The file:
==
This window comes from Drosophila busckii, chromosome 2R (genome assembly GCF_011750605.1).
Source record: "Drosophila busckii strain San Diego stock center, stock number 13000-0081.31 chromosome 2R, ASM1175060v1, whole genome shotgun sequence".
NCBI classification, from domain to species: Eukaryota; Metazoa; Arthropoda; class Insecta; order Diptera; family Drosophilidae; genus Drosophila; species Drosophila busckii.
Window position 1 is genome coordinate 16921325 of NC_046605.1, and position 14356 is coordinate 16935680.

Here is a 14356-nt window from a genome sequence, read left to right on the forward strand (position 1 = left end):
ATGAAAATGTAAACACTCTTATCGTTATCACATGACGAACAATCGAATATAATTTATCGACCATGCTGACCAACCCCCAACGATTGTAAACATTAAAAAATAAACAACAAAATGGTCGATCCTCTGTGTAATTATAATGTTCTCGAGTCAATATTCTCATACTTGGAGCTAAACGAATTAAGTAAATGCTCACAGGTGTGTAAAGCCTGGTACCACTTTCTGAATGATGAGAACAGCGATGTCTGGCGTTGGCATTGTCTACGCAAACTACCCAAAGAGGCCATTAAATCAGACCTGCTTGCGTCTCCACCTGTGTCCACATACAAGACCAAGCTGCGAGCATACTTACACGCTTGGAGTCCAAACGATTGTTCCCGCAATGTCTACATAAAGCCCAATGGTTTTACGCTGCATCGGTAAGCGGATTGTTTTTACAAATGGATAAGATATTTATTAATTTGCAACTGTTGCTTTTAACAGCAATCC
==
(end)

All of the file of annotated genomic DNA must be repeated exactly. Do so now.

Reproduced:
This window comes from Drosophila busckii, chromosome 2R (genome assembly GCF_011750605.1).
Source record: "Drosophila busckii strain San Diego stock center, stock number 13000-0081.31 chromosome 2R, ASM1175060v1, whole genome shotgun sequence".
NCBI classification, from domain to species: Eukaryota; Metazoa; Arthropoda; class Insecta; order Diptera; family Drosophilidae; genus Drosophila; species Drosophila busckii.
Window position 1 is genome coordinate 16921325 of NC_046605.1, and position 14356 is coordinate 16935680.

Here is a 14356-nt window from a genome sequence, read left to right on the forward strand (position 1 = left end):
ATGAAAATGTAAACACTCTTATCGTTATCACATGACGAACAATCGAATATAATTTATCGACCATGCTGACCAACCCCCAACGATTGTAAACATTAAAAAATAAACAACAAAATGGTCGATCCTCTGTGTAATTATAATGTTCTCGAGTCAATATTCTCATACTTGGAGCTAAACGAATTAAGTAAATGCTCACAGGTGTGTAAAGCCTGGTACCACTTTCTGAATGATGAGAACAGCGATGTCTGGCGTTGGCATTGTCTACGCAAACTACCCAAAGAGGCCATTAAATCAGACCTGCTTGCGTCTCCACCTGTGTCCACATACAAGACCAAGCTGCGAGCATACTTACACGCTTGGAGTCCAAACGATTGTTCCCGCAATGTCTACATAAAGCCCAATGGTTTTACGCTGCATCGGTAAGCGGATTGTTTTTACAAATGGATAAGATATTTATTAATTTGCAACTGTTGCTTTTAACAGCAATCC